Our results show that digestion of 10% (w/v) RML-infected brain homogenate with 100 μg/ml thermolysin for 30 min at 70 °C leads to the efficient degradation of PrPC while preserving both PK-resistant and PK-sensitive disease-related isoforms of PrP. To determine whether the PK-sensitive PrP species contribute to RML prion infectivity, we measured prion infectivity in PK- and thermolysin-digested brain homogenate using the scrapie cell assay  and compared this with the PrP content determined in parallel by ELISA and immunoblotting. As control experiments, we first investigated the effects of temperature alone on prion infectivity in non-digested RML brain homogenate. However, we found that incubation of brain homogenate at 70 °C rapidly destroyed up to 90% of RML prion infectivity (Figure 4a). Clearly, exposure to 70 °C is incompatible with conducting meaningful RML prion infectivity studies, and this finding is in close agreement with the temperatures shown to produce substantial inactivation of other rodent-adapted prion strains . Accordingly, we investigated the effect of incubating RML brain homogenate at 37 °C. At this temperature, a reproducible fluctuation in prion infectivity was observed over a 90 min time course (Figure 4b). Overall, however, the loss of infectivity at 37 °C was more modest and acceptable than seen at 70 °C, with ∼65% of starting infectivity remaining after 90 min of incubation (Figure 4b). Importantly, as shown in Figure 5, the majority of PrPC from normal CD-1 brain was destroyed after 5 min incubation with 100 μg/ml thermolysin at 37 °C, with ∼10% PrP remaining after digestion for 90 min (also see Figure 6). In normal CD-1 brain homogenate, PrPC level is around ∼20% of total PrP present in untreated RML brain homogenate (Figure 3, compare PrP content at 0 min). Therefore assuming that the PrPC expression level is similar in uninfected and RML-infected CD-1 brains, PrPC would correspond to only ∼2% of total PrP in RML brain homogenate after digestion with thermolysin for 90 min at 37 °C.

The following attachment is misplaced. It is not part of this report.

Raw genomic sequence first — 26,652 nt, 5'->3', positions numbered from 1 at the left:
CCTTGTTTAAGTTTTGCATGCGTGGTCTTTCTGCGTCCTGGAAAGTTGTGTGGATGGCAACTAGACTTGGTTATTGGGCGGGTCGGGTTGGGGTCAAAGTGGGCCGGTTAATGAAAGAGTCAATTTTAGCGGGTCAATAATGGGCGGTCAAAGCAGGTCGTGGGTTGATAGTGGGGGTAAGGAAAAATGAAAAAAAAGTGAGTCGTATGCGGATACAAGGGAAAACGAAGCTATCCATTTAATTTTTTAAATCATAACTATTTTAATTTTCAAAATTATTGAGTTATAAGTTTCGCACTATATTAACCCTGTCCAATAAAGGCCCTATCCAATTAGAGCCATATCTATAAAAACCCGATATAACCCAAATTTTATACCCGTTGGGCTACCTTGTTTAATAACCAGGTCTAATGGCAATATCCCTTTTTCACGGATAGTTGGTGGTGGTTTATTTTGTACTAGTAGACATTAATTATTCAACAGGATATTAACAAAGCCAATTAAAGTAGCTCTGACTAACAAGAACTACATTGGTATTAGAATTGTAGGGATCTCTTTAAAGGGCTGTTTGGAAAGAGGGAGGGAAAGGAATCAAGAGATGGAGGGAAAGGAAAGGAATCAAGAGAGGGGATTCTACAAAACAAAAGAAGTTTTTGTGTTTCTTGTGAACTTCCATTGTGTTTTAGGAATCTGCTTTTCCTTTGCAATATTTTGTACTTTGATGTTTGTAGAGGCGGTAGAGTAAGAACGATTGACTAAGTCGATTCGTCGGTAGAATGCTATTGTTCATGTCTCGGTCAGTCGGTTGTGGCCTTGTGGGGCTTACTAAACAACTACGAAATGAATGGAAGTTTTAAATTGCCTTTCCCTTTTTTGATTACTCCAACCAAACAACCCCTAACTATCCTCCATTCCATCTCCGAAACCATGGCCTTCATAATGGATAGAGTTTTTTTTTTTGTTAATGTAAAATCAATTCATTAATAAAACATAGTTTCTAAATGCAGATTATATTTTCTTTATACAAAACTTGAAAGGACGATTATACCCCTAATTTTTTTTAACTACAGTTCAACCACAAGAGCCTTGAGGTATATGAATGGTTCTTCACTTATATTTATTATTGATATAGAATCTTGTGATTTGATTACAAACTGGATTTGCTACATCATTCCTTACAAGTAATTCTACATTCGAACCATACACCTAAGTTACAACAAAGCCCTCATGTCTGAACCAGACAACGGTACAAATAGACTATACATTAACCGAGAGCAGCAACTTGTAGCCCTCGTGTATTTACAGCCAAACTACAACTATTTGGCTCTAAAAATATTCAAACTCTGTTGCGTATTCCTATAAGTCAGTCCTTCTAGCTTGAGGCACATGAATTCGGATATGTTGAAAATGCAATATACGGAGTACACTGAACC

On the basis of these results, we performed comparative experiments on RML brain homogenate with thermolysin and PK at 37 °C. After digestion with thermolysin for 90 min, ∼85% of total PrP was preserved (Figure 4c and Figure 6). In sharp contrast, only ∼20% of total PrP was preserved in RML brain homogenate after the equivalent digestion with PK at 37 °C (Figure 4c). All thermolysin-resistant PrP in RML brain homogenate (comprising both the full-length and truncated PrP isoforms) was precipitated by NaPTA, whereas no PrPC from thermolysin-digested normal CD-1 brain was recovered by this treatment (Figure 6). These results show that disease-related PrP comprises up to 85% of total PrP present in RML mouse brain homogenate; however, the majority (∼75%) of these disease-related PrP isoforms are readily sensitive to rapid digestion by PK. This finding agrees well with previous studies of RML-infected mouse brain, which also showed that only a minority of total disease-related PrP is PK-resistant [38,39]. Strikingly, contrary to the marked disparity in PrP content, infectivity titres in both PK- and thermolysin-treated samples remained closely similar throughout the time course of digestion (Figure 4c). After 90 min digestion, ∼20% of the starting infectivity was present in both samples. These results indicate that the majority of PK-sensitive thermolysin-resistant disease-related PrP isoforms do not contribute significantly to RML prion infectivity in cell culture. Immunoblot analysis (Figure 5) showed that while thermolysin produced no apparent change in the PrP fragment pattern over the digestion time course, PK rapidly produced the characteristic pattern of N-terminally truncated PrP fragments. The close similarity of prion infectivity seen in both thermolysin-digested and PK-digested samples suggests that removal of the N-terminus of PrP with PK does not adversely affect RML prion infectivity, at least as determined by the scrapie cell assay.